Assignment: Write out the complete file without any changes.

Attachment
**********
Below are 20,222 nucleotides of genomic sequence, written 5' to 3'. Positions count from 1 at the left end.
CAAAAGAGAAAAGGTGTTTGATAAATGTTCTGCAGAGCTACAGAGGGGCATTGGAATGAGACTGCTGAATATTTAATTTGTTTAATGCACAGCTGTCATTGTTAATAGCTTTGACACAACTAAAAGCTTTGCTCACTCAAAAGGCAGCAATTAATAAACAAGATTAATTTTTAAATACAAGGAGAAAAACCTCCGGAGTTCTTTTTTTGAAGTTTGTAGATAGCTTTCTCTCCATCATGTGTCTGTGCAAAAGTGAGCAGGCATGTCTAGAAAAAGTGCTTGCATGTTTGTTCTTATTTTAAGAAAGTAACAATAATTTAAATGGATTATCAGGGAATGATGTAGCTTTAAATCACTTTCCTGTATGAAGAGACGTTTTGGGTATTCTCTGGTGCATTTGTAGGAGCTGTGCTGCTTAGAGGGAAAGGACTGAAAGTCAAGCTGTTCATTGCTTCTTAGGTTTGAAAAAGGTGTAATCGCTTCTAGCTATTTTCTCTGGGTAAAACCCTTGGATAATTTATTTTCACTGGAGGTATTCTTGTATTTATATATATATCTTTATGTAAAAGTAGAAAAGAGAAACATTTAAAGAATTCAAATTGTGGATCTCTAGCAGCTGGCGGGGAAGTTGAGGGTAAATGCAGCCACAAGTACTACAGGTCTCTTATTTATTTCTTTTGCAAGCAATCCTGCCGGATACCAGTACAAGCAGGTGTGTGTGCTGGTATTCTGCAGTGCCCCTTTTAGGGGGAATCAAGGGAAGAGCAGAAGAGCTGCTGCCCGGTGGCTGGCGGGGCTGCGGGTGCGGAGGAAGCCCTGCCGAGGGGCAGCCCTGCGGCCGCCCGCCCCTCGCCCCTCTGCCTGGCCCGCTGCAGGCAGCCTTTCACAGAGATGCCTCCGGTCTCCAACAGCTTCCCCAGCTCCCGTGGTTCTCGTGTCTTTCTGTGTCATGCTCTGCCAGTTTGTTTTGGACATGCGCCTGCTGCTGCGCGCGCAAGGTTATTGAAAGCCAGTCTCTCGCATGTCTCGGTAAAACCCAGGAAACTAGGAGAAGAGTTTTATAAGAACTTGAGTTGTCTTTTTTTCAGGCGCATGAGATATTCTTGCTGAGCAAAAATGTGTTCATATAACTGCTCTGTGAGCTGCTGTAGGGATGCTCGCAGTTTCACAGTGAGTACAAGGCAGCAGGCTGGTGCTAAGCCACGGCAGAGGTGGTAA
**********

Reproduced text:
Below are 20,222 nucleotides of genomic sequence, written 5' to 3'. Positions count from 1 at the left end.
CAAAAGAGAAAAGGTGTTTGATAAATGTTCTGCAGAGCTACAGAGGGGCATTGGAATGAGACTGCTGAATATTTAATTTGTTTAATGCACAGCTGTCATTGTTAATAGCTTTGACACAACTAAAAGCTTTGCTCACTCAAAAGGCAGCAATTAATAAACAAGATTAATTTTTAAATACAAGGAGAAAAACCTCCGGAGTTCTTTTTTTGAAGTTTGTAGATAGCTTTCTCTCCATCATGTGTCTGTGCAAAAGTGAGCAGGCATGTCTAGAAAAAGTGCTTGCATGTTTGTTCTTATTTTAAGAAAGTAACAATAATTTAAATGGATTATCAGGGAATGATGTAGCTTTAAATCACTTTCCTGTATGAAGAGACGTTTTGGGTATTCTCTGGTGCATTTGTAGGAGCTGTGCTGCTTAGAGGGAAAGGACTGAAAGTCAAGCTGTTCATTGCTTCTTAGGTTTGAAAAAGGTGTAATCGCTTCTAGCTATTTTCTCTGGGTAAAACCCTTGGATAATTTATTTTCACTGGAGGTATTCTTGTATTTATATATATATCTTTATGTAAAAGTAGAAAAGAGAAACATTTAAAGAATTCAAATTGTGGATCTCTAGCAGCTGGCGGGGAAGTTGAGGGTAAATGCAGCCACAAGTACTACAGGTCTCTTATTTATTTCTTTTGCAAGCAATCCTGCCGGATACCAGTACAAGCAGGTGTGTGTGCTGGTATTCTGCAGTGCCCCTTTTAGGGGGAATCAAGGGAAGAGCAGAAGAGCTGCTGCCCGGTGGCTGGCGGGGCTGCGGGTGCGGAGGAAGCCCTGCCGAGGGGCAGCCCTGCGGCCGCCCGCCCCTCGCCCCTCTGCCTGGCCCGCTGCAGGCAGCCTTTCACAGAGATGCCTCCGGTCTCCAACAGCTTCCCCAGCTCCCGTGGTTCTCGTGTCTTTCTGTGTCATGCTCTGCCAGTTTGTTTTGGACATGCGCCTGCTGCTGCGCGCGCAAGGTTATTGAAAGCCAGTCTCTCGCATGTCTCGGTAAAACCCAGGAAACTAGGAGAAGAGTTTTATAAGAACTTGAGTTGTCTTTTTTTCAGGCGCATGAGATATTCTTGCTGAGCAAAAATGTGTTCATATAACTGCTCTGTGAGCTGCTGTAGGGATGCTCGCAGTTTCACAGTGAGTACAAGGCAGCAGGCTGGTGCTAAGCCACGGCAGAGGTGGTAA